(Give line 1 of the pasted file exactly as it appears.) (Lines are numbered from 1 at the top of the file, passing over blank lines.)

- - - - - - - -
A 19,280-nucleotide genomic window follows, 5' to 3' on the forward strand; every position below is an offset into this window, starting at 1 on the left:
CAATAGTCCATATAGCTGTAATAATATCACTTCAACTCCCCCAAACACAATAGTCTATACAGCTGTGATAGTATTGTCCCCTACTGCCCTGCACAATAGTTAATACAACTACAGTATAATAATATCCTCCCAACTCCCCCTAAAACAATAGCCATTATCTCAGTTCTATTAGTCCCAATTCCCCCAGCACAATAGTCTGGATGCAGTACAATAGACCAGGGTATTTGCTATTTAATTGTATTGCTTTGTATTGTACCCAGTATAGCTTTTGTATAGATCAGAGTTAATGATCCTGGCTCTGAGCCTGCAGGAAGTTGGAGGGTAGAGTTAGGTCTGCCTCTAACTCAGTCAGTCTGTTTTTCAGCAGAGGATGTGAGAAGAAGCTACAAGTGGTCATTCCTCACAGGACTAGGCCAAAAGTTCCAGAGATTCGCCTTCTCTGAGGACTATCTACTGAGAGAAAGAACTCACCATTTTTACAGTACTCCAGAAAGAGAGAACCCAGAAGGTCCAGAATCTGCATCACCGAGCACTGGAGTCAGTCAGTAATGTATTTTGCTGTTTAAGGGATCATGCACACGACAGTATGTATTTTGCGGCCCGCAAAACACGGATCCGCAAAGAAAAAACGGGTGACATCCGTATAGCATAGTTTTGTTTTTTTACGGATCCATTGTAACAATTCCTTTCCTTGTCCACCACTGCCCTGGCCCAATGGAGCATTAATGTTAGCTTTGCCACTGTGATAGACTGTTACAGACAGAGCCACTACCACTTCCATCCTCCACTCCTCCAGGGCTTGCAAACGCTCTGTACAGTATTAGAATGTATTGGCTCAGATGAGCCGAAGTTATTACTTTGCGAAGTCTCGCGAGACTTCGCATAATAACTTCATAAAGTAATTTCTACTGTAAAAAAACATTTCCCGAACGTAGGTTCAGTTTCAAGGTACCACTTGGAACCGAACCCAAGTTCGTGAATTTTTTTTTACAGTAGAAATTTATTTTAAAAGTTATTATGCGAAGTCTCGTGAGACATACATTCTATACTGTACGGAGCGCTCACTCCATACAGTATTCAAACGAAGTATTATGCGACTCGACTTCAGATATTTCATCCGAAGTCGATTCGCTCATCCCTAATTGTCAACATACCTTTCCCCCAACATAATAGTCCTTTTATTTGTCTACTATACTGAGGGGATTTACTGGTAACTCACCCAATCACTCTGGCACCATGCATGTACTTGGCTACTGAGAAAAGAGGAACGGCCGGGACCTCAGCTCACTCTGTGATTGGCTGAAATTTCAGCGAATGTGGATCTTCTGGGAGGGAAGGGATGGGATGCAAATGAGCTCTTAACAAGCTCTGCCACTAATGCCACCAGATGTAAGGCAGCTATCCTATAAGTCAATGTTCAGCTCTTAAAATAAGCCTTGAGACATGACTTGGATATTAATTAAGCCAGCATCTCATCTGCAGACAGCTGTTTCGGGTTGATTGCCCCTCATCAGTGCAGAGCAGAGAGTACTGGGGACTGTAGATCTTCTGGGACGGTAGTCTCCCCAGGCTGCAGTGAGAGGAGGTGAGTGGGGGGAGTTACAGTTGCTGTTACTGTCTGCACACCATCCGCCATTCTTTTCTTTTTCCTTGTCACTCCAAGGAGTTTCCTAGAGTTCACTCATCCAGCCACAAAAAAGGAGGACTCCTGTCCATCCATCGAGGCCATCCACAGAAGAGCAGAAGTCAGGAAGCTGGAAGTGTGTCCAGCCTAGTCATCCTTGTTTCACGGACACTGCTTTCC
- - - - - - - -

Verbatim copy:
A 19,280-nucleotide genomic window follows, 5' to 3' on the forward strand; every position below is an offset into this window, starting at 1 on the left: